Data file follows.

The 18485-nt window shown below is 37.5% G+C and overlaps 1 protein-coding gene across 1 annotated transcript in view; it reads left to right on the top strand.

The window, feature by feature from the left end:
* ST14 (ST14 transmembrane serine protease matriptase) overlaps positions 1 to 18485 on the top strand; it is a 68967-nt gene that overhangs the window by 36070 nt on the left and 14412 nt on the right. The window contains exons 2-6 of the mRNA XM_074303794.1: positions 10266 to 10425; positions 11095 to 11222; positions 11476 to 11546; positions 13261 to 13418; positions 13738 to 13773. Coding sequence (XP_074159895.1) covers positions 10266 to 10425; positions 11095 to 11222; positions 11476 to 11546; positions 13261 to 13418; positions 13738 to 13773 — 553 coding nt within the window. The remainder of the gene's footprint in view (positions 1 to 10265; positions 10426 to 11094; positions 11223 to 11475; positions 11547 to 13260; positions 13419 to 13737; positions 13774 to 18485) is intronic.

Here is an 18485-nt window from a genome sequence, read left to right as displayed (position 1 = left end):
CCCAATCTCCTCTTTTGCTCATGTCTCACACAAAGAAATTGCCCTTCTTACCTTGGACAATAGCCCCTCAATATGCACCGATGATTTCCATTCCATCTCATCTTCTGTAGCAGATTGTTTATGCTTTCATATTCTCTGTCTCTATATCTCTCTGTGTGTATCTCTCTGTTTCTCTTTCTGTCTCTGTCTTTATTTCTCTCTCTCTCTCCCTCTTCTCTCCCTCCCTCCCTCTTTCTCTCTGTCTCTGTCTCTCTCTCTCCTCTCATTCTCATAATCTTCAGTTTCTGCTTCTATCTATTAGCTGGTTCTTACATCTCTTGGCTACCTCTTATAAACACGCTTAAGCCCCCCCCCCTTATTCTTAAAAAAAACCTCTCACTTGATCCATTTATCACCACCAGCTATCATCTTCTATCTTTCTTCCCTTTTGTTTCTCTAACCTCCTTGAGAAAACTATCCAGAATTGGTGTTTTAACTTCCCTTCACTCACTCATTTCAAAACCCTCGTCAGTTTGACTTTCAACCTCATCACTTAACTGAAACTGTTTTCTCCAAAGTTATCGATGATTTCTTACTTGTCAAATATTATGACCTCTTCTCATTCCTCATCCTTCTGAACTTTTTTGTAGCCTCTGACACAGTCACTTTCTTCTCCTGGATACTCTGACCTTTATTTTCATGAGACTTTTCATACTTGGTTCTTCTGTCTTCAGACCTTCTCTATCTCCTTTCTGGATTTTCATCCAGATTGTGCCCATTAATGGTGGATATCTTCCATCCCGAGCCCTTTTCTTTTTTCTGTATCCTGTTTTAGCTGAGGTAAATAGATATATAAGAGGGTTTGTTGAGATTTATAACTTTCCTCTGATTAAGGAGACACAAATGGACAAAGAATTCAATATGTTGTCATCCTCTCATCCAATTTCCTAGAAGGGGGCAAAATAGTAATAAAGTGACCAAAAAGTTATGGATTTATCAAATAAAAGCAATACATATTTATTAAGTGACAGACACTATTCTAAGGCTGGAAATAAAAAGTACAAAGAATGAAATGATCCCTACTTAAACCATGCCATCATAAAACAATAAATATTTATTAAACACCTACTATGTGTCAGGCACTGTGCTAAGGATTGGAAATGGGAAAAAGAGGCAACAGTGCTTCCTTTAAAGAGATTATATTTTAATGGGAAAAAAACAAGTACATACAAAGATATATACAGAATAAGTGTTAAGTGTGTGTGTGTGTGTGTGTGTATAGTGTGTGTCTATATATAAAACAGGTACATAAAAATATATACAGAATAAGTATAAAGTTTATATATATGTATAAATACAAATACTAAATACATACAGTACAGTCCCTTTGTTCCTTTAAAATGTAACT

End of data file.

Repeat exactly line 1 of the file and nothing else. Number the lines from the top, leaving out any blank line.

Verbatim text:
The 18485-nt window shown below is 37.5% G+C and overlaps 1 protein-coding gene across 1 annotated transcript in view; it reads left to right on the top strand.